Highlights from

AHA 2020

American Heart Association’s Scientific Sessions

Virtual 13 - 17 November 2020

Finerenone lowers CV events in diabetic CKD patients

Finerenone treatment lowered the risk of chronic kidney disease (CKD) progression, as well as lowering the risk of cardiovascular events in patients diagnosed with type 2 diabetes and advanced CKD.

Prof. Gerasimos Filippatos (National and Kapodistrian University of Athens, Greece) described the effects of finerenone in the FIDELIO-DKD trial (NCT02540993) [1]. Results of the study were also reported in the New England Journal of Medicine [2].

Finerenone is a non-steroidal, selective mineralocorticoid receptor antagonist which reduces urinary albumin-to-creatinine ratio in patients with CKD previously treated with a renin-angiotensin system (RAS) inhibitor. The FIDELIO-DKD trial tested the efficacy of finerenone in slowing CKD progression and reducing cardiovascular (CV) events in patients diagnosed with advanced CKD and type 2 diabetes.

FIDELIO-DKD randomised 5,734 participants across 48 countries to receive either a once-daily dose of 20 mg oral finerenone or placebo. Adults with type 2 diabetes and CKD who were treated with a RAS inhibitor at the maximum dose were eligible. The primary endpoint was a composite of kidney failure, sustained estimated glomerular filtration rate (eGFR) decrease of at least 40% for at least 4 weeks, or death from renal causes. Kidney failure was defined as end-stage kidney disease with an eGFR <15 mL/minute/1.73m2.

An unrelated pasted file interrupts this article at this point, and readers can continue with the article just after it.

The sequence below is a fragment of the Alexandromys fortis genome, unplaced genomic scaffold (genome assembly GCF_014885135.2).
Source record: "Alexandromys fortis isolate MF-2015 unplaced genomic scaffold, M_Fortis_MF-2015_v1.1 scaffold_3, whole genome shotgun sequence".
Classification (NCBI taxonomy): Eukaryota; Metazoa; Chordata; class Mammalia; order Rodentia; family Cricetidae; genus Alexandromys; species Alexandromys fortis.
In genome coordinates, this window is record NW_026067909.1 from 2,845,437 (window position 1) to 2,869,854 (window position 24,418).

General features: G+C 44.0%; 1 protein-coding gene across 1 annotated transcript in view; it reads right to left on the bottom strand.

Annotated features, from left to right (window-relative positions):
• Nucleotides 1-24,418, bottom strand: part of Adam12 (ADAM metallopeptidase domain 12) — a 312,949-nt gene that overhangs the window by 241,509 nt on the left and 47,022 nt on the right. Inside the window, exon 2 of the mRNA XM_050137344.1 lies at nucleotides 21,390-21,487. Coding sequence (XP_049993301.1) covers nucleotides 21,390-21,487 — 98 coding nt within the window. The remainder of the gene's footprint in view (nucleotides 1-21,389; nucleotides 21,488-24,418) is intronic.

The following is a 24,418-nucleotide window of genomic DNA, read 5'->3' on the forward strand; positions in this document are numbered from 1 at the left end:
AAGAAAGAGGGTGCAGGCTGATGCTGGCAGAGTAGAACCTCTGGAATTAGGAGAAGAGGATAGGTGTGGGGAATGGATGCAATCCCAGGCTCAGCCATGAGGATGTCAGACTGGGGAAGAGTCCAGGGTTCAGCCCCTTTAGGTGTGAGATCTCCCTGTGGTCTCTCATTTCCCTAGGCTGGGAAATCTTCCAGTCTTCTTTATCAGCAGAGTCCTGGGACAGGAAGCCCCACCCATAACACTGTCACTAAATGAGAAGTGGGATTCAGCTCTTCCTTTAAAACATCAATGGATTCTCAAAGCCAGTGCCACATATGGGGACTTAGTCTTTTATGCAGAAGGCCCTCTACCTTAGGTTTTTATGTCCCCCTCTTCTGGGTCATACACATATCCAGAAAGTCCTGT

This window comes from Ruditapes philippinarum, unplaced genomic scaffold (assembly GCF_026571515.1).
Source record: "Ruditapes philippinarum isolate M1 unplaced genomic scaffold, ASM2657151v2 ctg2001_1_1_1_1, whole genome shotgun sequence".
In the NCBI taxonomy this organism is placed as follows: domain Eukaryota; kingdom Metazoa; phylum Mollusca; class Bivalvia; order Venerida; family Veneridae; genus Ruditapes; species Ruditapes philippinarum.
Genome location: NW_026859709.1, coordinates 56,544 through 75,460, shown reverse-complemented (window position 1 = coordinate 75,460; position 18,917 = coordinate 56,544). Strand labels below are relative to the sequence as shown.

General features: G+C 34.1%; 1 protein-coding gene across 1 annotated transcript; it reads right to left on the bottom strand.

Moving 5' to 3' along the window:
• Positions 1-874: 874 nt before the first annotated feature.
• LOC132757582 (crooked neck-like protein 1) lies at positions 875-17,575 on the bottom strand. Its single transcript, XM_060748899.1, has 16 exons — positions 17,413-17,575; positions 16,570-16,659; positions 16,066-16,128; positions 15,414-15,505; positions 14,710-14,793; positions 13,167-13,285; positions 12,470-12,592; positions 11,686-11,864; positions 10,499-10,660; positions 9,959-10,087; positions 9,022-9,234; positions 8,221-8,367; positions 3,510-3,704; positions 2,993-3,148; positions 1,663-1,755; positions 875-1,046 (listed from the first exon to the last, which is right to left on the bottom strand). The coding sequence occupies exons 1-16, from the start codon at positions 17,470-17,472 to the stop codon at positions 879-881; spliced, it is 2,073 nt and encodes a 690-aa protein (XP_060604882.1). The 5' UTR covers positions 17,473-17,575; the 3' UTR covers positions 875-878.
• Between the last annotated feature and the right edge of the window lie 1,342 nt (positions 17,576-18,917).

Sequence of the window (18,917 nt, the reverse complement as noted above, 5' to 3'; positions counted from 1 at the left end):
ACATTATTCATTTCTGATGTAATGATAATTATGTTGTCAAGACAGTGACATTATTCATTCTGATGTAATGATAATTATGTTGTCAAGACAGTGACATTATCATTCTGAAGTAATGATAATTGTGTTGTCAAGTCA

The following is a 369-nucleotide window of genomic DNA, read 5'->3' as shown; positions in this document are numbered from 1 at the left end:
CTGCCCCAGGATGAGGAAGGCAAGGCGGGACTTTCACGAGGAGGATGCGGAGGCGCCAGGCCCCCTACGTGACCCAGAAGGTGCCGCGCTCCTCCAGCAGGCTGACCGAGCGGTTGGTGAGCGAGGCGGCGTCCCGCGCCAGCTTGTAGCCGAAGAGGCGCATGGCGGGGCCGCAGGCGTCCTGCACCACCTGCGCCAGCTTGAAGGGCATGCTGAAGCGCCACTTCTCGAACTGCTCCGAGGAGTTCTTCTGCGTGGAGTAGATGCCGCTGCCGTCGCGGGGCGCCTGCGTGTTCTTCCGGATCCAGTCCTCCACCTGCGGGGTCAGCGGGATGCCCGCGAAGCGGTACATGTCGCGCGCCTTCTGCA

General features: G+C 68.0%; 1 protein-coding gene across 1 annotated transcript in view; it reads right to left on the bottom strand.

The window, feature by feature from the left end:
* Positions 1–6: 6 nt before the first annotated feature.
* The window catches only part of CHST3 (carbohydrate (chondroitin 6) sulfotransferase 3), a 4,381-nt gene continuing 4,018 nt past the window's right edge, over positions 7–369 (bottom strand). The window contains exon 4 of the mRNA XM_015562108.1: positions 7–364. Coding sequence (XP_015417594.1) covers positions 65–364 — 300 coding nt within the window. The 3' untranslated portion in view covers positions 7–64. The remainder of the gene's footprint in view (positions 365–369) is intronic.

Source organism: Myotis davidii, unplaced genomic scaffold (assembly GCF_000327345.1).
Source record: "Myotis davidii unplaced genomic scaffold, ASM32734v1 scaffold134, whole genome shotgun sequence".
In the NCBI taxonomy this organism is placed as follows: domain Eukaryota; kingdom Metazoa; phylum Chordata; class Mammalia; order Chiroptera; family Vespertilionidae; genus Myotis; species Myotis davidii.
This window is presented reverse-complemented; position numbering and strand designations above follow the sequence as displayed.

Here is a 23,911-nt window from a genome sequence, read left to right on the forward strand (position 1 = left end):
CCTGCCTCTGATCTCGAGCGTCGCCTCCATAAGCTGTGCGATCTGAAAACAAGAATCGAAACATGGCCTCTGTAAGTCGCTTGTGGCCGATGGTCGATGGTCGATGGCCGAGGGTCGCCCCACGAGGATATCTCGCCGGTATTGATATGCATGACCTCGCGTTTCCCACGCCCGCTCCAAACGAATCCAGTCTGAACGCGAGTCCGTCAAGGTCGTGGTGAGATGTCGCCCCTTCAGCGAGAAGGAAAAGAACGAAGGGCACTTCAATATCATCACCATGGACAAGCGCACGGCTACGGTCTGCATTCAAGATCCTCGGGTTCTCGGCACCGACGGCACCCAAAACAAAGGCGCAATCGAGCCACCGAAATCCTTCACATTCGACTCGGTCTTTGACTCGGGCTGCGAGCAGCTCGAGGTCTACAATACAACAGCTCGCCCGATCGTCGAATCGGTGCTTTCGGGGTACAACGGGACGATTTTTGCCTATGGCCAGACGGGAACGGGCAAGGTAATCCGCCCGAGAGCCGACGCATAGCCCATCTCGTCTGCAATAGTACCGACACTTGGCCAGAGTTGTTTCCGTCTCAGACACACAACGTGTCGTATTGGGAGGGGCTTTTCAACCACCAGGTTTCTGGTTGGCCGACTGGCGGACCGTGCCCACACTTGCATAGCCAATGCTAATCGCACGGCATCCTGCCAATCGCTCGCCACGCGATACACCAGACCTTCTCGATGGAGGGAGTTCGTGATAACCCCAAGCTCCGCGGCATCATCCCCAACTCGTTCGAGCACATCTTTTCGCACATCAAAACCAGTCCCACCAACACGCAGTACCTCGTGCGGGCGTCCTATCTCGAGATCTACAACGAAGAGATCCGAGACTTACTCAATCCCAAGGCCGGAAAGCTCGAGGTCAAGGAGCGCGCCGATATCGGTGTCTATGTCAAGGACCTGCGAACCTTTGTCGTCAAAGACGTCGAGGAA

After a median follow-up of 2.6 years, the primary endpoint had occurred in 504 participants in the finerenone group (17.8%) compared with 600 participants in the control group (21.1%; HR 0.82; 95% CI 0.73-0.93; P=0.001). The number of participants requiring finerenone treatment to prevent one primary outcome was 29 (95% CI 16-166). Additionally, death from CV causes, non-fatal myocardial infarctions, non-fatal stroke, or hospitalisation due to heart failure occurred in 367 participants in the finerenone group (13.0%) compared with 420 participants in the placebo group (14.8%; HR 0.86; 95% CI 0.75-0.99; P=0.03).

Concerning safety, the incidence of serious adverse events was similar between both groups: 31.9% in the finerenone group and 34.3% in the placebo group. Specifically, hyperkalaemia-related adverse events were twice as frequent in the finerenone group (18.3%) versus the placebo group (9.0%) and the frequency of hyperkalaemia leading to treatment discontinuation was higher in the finerenone group (2.3%) compared with the placebo group (0.9%).

In conclusion, FIDELIO-DKD demonstrated that finerenone treatment lowered the risk of CKD progression and CV events in participants diagnosed with type 2 diabetes and advanced CKD.

  1. Filippatos G, et al. Finerenone and Cardiovascular Outcomes in Patients With Chronic Kidney Disease and Type 2 Diabetes. LBS.07, Virtual AHA Scientific Sessions 2020, 13-17 Nov.
  2. Bakris GL, et al. Effect of Finerenone on Chronic Kidney Disease Outcomes in Type 2 Diabetes. New Engl J Med 2020; Oct 23. DOI: 10.1056/NEJMoa2025845.

Top image: @ iStockPhoto: Noctiluxx

The content and interpretation of these conference highlights are the views and comments of the speakers/authors.